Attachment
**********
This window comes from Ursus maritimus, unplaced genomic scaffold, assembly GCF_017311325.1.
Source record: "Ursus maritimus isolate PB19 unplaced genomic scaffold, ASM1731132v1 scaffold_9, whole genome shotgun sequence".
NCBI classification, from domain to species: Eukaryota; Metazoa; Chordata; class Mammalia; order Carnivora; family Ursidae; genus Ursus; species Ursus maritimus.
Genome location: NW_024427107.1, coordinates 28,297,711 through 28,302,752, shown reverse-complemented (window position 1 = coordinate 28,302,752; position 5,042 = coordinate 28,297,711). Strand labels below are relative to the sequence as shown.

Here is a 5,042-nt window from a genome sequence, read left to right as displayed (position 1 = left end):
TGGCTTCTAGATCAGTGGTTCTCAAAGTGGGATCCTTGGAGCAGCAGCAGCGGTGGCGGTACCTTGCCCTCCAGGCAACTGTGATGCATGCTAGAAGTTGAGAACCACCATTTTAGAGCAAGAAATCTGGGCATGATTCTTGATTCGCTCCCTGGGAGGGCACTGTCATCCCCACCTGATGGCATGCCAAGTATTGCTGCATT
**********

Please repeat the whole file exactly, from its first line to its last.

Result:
This window comes from Ursus maritimus, unplaced genomic scaffold, assembly GCF_017311325.1.
Source record: "Ursus maritimus isolate PB19 unplaced genomic scaffold, ASM1731132v1 scaffold_9, whole genome shotgun sequence".
NCBI classification, from domain to species: Eukaryota; Metazoa; Chordata; class Mammalia; order Carnivora; family Ursidae; genus Ursus; species Ursus maritimus.
Genome location: NW_024427107.1, coordinates 28,297,711 through 28,302,752, shown reverse-complemented (window position 1 = coordinate 28,302,752; position 5,042 = coordinate 28,297,711). Strand labels below are relative to the sequence as shown.

Here is a 5,042-nt window from a genome sequence, read left to right as displayed (position 1 = left end):
TGGCTTCTAGATCAGTGGTTCTCAAAGTGGGATCCTTGGAGCAGCAGCAGCGGTGGCGGTACCTTGCCCTCCAGGCAACTGTGATGCATGCTAGAAGTTGAGAACCACCATTTTAGAGCAAGAAATCTGGGCATGATTCTTGATTCGCTCCCTGGGAGGGCACTGTCATCCCCACCTGATGGCATGCCAAGTATTGCTGCATT